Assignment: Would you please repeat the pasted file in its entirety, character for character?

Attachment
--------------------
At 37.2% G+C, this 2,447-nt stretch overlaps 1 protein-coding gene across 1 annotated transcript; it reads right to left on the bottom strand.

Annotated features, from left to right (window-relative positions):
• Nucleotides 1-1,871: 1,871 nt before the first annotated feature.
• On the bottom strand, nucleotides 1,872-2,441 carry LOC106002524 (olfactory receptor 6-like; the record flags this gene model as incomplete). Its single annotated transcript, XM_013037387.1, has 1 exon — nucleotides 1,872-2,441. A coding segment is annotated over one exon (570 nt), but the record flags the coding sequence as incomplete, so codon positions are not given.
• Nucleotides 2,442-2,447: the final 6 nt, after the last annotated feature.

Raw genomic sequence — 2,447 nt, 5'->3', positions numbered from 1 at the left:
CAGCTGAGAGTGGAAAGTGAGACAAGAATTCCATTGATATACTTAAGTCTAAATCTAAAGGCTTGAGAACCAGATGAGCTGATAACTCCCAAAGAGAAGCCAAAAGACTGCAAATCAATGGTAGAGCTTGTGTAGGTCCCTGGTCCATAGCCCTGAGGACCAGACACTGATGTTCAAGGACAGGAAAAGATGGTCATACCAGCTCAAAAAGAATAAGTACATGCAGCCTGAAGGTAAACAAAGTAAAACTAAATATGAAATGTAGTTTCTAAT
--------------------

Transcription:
At 37.2% G+C, this 2,447-nt stretch overlaps 1 protein-coding gene across 1 annotated transcript; it reads right to left on the bottom strand.

Annotated features, from left to right (window-relative positions):
• Nucleotides 1-1,871: 1,871 nt before the first annotated feature.
• On the bottom strand, nucleotides 1,872-2,441 carry LOC106002524 (olfactory receptor 6-like; the record flags this gene model as incomplete). Its single annotated transcript, XM_013037387.1, has 1 exon — nucleotides 1,872-2,441. A coding segment is annotated over one exon (570 nt), but the record flags the coding sequence as incomplete, so codon positions are not given.
• Nucleotides 2,442-2,447: the final 6 nt, after the last annotated feature.

Raw genomic sequence — 2,447 nt, 5'->3', positions numbered from 1 at the left:
CAGCTGAGAGTGGAAAGTGAGACAAGAATTCCATTGATATACTTAAGTCTAAATCTAAAGGCTTGAGAACCAGATGAGCTGATAACTCCCAAAGAGAAGCCAAAAGACTGCAAATCAATGGTAGAGCTTGTGTAGGTCCCTGGTCCATAGCCCTGAGGACCAGACACTGATGTTCAAGGACAGGAAAAGATGGTCATACCAGCTCAAAAAGAATAAGTACATGCAGCCTGAAGGTAAACAAAGTAAAACTAAATATGAAATGTAGTTTCTAAT